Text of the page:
Rachel E. Barkow, New York University School of Law, is publishing Making Connections with The Wire: Telling the Stories Behind the Statistics in the University of Chicago Legal Forum. Here is the abstract.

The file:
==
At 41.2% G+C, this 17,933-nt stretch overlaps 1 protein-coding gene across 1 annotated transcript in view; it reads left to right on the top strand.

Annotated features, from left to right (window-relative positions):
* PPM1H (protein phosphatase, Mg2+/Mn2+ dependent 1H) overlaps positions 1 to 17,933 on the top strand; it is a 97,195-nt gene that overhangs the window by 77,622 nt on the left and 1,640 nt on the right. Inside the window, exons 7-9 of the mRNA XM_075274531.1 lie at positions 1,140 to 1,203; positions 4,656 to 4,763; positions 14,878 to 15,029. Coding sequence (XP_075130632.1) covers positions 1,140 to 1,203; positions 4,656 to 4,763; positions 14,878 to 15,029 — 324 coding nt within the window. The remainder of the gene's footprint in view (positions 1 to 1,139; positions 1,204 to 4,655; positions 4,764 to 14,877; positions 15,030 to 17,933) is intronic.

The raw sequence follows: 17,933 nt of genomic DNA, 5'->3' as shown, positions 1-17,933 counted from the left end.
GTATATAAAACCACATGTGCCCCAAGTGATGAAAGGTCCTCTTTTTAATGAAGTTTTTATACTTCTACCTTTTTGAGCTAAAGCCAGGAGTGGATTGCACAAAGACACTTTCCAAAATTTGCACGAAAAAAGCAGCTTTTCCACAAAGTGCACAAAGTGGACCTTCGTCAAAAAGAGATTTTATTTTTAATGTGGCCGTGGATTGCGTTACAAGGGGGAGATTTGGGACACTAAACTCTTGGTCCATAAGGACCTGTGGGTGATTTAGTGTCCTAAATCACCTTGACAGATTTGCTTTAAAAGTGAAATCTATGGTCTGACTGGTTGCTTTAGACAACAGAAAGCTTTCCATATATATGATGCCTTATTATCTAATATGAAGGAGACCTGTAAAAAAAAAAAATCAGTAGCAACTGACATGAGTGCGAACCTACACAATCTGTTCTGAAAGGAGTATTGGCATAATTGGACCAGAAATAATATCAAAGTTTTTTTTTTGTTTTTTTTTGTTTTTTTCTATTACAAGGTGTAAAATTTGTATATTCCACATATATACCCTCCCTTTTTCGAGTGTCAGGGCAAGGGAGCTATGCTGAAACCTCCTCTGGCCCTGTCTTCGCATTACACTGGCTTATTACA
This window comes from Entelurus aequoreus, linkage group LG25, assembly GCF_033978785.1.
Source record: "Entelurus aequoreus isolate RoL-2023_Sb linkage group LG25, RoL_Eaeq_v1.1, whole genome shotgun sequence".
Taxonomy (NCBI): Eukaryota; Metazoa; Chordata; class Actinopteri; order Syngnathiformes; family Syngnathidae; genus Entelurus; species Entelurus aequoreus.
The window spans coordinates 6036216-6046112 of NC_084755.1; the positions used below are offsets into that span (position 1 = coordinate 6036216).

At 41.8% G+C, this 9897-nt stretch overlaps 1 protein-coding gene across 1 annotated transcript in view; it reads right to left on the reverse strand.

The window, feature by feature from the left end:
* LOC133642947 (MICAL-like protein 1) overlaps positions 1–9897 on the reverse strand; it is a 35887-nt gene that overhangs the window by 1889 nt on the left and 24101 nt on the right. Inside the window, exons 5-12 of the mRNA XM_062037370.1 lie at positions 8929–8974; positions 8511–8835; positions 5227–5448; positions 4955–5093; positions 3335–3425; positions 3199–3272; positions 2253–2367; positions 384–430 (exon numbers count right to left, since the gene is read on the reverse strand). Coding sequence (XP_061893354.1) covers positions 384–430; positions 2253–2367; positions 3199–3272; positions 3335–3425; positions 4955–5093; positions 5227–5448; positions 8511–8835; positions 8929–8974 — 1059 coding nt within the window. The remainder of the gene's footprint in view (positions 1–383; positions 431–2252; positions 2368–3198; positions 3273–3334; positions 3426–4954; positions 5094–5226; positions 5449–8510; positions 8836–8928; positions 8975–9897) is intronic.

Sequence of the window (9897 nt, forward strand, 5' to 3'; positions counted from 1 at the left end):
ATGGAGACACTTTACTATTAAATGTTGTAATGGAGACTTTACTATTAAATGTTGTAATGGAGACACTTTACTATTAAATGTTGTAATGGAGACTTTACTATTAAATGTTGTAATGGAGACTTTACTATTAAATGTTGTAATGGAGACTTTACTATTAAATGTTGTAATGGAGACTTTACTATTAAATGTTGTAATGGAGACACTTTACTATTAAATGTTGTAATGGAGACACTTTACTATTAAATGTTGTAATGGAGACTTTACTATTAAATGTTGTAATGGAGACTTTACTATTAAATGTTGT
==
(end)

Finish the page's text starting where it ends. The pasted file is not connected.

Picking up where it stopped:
The reality of human nature is that facts and statistics do not move people to action — stories and personal connections do. Narratives, more than raw numbers, help people see the relationship between social and economic inequality and crime. For most Americans, the stories that have informed their view of criminal justice have created the misleading impression that many, if not most, people who commit crimes are violent by nature and unredeemable. With that perception, the statistics cannot break through because the public incorrectly believes the people in prison must all deserve to be there and retribution and public safety demand no less. This essay, part of a symposium celebrating The Wire, argues that the show provided a different narrative that vividly demonstrated for its viewers the way crime and policing really look in America, offering many of its viewers their first realistic view of these dynamics. It showed how structural forces propel people to commit crimes and vividly captured the daily struggles of people living in poverty in America’s cities. Viewers came to care about the shows characters and saw their humanity even when they committed crimes. For many viewers, it would be the first time they had a realistic view of crime and policing up close. And once you have that perspective, you cannot help but see all that is wrong with the current approach to crime. The Wire was art at its transformative best.Download the article from SSRN at the link.